Practically everything on the car is operated by one or both of two computers, the Engine Control Module and the Body Control Module, and most of the controls are on a video screen (!) set in the center of the dash. As with most video-based controls of that era it’s monochrome, green because it has to be readable in sunlight and that’s the brightest CRT phosphor, “quarter VGA” resolution. Almost the first thing that happened is that the CRT failed and I had to get another one off eBay.

The electrical system is quite flatly insane. Things work or not according to some scheme I have not yet identified, probably having to do with the phases of the moons on some planet in the Andromeda galaxy. For instance, the turn signals — which are driven by the computer, not anything simple like a flasher module — are supposed to have an audible signal, a soft beep each time they flash. That started working one afternoon last September, worked perfectly for a day and a half, and hasn’t worked since.

Most annoyingly, from time to time it just stops. While traveling down the road the engine quits as if the ignition had been turned off — no coughs and spits like fuel starvation, no “run down”, no nothing; just one moment running, the next moment not. So far it has not yet failed to start again once the transmission lever is set in Neutral and the ignition is switched off and on to reboot the computers, but it’s annoying as can be. (No, I don’t think it’s a Windows operating system. That’s barely possible for the time period, but the logo doesn’t show up anywhere.)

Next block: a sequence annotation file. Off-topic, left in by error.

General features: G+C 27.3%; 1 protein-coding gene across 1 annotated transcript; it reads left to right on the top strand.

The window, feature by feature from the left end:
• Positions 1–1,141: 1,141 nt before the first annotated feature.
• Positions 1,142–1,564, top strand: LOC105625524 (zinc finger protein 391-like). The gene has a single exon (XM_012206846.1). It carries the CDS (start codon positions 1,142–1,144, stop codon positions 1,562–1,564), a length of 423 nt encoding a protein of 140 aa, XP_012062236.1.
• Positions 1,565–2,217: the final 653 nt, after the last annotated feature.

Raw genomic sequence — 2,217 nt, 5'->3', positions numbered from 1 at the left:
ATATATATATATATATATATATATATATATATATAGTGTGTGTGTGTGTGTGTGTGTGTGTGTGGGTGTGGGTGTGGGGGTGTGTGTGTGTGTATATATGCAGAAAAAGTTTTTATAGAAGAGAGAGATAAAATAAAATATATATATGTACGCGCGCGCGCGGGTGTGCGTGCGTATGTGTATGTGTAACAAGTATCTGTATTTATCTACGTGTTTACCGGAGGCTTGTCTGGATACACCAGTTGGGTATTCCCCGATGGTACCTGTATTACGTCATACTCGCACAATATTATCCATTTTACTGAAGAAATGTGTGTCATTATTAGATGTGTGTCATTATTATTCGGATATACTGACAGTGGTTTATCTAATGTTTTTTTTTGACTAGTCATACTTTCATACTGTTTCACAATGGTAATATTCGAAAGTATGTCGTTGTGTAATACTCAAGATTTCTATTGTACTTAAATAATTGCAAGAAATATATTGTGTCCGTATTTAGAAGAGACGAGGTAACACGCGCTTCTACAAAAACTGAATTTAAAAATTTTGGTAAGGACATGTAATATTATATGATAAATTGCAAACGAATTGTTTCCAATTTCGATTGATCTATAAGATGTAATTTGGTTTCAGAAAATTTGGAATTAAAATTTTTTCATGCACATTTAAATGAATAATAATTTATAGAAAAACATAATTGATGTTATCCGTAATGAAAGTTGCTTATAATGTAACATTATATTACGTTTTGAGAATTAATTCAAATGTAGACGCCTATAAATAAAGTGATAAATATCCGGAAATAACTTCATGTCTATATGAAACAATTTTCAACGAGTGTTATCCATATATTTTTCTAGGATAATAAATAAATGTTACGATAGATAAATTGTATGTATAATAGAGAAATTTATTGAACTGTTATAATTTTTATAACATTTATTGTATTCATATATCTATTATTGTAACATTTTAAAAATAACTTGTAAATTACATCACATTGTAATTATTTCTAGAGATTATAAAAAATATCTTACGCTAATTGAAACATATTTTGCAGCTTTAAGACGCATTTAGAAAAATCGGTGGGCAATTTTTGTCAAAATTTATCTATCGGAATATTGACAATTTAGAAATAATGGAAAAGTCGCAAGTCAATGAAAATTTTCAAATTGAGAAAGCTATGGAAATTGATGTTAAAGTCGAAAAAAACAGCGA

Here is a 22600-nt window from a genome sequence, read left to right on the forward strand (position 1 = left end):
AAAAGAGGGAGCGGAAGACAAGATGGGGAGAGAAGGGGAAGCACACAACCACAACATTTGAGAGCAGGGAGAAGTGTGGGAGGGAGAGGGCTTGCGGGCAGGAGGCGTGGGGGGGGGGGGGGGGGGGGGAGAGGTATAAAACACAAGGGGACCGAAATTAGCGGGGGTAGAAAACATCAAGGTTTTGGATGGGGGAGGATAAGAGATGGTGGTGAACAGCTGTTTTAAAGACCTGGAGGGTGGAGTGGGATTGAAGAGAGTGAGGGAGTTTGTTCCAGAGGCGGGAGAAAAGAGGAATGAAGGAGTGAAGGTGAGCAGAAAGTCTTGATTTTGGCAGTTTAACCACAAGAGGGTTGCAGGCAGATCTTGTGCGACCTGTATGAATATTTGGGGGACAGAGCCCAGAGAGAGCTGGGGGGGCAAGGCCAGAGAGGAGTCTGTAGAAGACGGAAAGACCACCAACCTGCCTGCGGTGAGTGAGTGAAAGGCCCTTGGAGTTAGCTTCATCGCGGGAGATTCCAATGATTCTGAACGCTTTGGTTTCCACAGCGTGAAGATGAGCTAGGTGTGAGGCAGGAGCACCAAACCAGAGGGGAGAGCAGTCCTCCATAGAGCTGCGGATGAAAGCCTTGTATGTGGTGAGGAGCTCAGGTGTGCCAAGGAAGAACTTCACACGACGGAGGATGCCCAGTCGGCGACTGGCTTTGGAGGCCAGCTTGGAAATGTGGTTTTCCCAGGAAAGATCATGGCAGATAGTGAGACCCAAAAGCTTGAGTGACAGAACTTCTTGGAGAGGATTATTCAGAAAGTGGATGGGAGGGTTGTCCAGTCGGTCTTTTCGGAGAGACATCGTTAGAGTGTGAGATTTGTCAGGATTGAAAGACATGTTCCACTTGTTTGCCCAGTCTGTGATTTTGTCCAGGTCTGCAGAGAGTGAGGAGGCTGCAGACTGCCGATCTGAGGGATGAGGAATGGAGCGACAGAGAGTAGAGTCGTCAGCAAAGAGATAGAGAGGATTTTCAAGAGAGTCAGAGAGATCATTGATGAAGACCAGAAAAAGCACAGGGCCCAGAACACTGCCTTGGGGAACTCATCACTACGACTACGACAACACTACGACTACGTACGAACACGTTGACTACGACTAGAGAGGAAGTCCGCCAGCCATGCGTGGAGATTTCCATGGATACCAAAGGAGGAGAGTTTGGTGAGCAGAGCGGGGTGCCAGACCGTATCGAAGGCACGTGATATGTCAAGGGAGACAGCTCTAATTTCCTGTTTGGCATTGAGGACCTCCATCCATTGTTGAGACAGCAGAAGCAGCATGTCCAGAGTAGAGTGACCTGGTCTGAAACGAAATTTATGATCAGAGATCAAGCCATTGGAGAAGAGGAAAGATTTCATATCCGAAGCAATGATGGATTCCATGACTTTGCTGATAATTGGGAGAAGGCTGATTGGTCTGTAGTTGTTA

Last night I set out for Wal*Mart. In the space of two miles the car quit on me seven times. It restarted with no problem every time, but twice it quit again within seconds of the restart. I reversed course and went back home — and during the entire seven miles it not only didn’t quit once, it ran more smoothly than it ever has. Once in the yard I popped the hood, and the engine compartment courtesy light came on for the first time, ever, since I have owned the vehicle.

During WWII the rapid influx of technology into machines resulted in mysterious (to the techs of the time) failures that were attributed to “gremlins”, pictured as little green creatures that got into the wiring and caused random faults. The Reatta is clearly infested with them.

I used to call myself a tech. Recent events have rendered that self-judgement hubristic, and the Reatta is sort of emblematic of that. If any of you has any advice I’d be glad to hear it. In the meantime the 1974 Ford pickup, with Kettering spark ignition, mechanical switches, and an engine-driven fuel pump, starts every time and keeps running. It has no dash lights, no un-dinged body panel, and no bushings in the front end; it rattles and bangs; and it gets eight miles to the gallon plus I have to buy fuel for it. So far as I can recall I have never even transported a computer in it. The downside is that at $2.88 and nine-tenths per gallon, it costs so much to run the Ford that it’ll be practically impossible for me to save up for a replacement — or, possibly, an exorcism — for the Reatta.